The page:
Sea Levels Are Rising Three Times Faster Than Thought, Study Reveals
Sea-level rise is accelerating three times faster than thought, according to a new study. The ocean levels on the planet Earth are rising less than a half-inch per decade before 1990. On the other hand, from 1993 to 2012, the water rises for about 1.22 inches for each decade.
The new study was published in the Proceedings of the National Academy of Sciences. It was led by Sonkë Dangendorf from the University of Siegen in Germany and other colleagues.
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Dangendorf said that the sea-level rise recently "accelerated significantly." He further said that the increasing rate is due to meltwater from the Antarctic and Greenland ice sheets. In addition, the thermal expansion of the warming ocean also contributes to rising sea level, as noted by Fusion.
So, how does sea-level rise work? The USA Today pointed out that the Earth's temperature warms, so as the oceans. With this, the greenhouse gases trigger more glaciers and ice sheets to melt. Then, the water expands.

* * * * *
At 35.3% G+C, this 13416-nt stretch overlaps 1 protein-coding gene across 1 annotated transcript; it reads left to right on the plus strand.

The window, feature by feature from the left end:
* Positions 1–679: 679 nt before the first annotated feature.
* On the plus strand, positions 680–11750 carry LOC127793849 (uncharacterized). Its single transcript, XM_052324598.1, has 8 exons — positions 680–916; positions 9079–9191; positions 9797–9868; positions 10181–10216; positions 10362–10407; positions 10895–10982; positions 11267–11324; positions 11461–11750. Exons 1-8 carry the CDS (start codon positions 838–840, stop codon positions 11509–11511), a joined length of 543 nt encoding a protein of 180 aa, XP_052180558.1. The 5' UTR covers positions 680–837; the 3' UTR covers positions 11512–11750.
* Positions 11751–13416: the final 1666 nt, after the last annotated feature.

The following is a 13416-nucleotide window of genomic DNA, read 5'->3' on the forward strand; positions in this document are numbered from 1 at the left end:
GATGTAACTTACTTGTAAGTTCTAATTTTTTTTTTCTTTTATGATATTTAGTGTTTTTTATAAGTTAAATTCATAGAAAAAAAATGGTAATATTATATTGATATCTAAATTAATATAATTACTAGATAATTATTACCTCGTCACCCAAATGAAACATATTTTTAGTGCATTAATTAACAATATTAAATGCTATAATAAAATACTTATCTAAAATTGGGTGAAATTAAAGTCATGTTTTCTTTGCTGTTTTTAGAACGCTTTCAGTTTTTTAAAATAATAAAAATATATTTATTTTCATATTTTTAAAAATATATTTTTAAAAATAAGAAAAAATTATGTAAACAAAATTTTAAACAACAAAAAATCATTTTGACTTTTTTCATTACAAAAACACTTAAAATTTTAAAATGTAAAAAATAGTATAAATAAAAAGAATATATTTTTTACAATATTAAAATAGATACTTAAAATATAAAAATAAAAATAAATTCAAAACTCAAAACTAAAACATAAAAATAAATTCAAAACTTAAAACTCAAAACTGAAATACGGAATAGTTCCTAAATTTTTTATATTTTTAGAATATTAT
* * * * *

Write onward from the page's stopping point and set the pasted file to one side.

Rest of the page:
Dangendorf said that ice sheets in Greenland and the Antarctic store some hundred times more water than glaciers. He further said that the further melting of the ice sheets could pose a certain risk for low coastal areas.
The Fifth Assessment Report by the United Nations' Intergovernmental Panel on Climate Change projected that the global sea level could rise for about 4 feet to slightly over 10 feet or 39 inches by 2100. This also depends on the fossil fuel emissions.
Meanwhile, the National Oceanic and Atmospheric Administration predicted that the sea level could accelerate as much as 6½ feet at the end of the century. The rising of sea level is attributed to man-made climate change that warms the planet Earth.